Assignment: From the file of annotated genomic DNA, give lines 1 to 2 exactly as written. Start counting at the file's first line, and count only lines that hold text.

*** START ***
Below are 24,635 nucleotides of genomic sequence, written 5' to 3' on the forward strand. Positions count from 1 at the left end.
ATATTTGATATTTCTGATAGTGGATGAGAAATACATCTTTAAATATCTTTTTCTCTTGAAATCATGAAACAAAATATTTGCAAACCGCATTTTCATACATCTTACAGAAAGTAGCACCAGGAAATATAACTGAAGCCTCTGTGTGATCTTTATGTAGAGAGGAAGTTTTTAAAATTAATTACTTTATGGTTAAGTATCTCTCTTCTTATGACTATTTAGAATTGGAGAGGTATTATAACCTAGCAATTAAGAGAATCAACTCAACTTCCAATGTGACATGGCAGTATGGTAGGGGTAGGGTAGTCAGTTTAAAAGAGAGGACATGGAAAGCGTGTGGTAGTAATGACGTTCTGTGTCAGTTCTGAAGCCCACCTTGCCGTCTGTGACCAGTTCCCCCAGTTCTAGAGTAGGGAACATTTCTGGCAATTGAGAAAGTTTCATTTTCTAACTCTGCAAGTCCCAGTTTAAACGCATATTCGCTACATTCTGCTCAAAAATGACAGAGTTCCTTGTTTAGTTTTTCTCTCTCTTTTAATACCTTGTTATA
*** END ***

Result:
Below are 24,635 nucleotides of genomic sequence, written 5' to 3' on the forward strand. Positions count from 1 at the left end.
ATATTTGATATTTCTGATAGTGGATGAGAAATACATCTTTAAATATCTTTTTCTCTTGAAATCATGAAACAAAATATTTGCAAACCGCATTTTCATACATCTTACAGAAAGTAGCACCAGGAAATATAACTGAAGCCTCTGTGTGATCTTTATGTAGAGAGGAAGTTTTTAAAATTAATTACTTTATGGTTAAGTATCTCTCTTCTTATGACTATTTAGAATTGGAGAGGTATTATAACCTAGCAATTAAGAGAATCAACTCAACTTCCAATGTGACATGGCAGTATGGTAGGGGTAGGGTAGTCAGTTTAAAAGAGAGGACATGGAAAGCGTGTGGTAGTAATGACGTTCTGTGTCAGTTCTGAAGCCCACCTTGCCGTCTGTGACCAGTTCCCCCAGTTCTAGAGTAGGGAACATTTCTGGCAATTGAGAAAGTTTCATTTTCTAACTCTGCAAGTCCCAGTTTAAACGCATATTCGCTACATTCTGCTCAAAAATGACAGAGTTCCTTGTTTAGTTTTTCTCTCTCTTTTAATACCTTGTTATA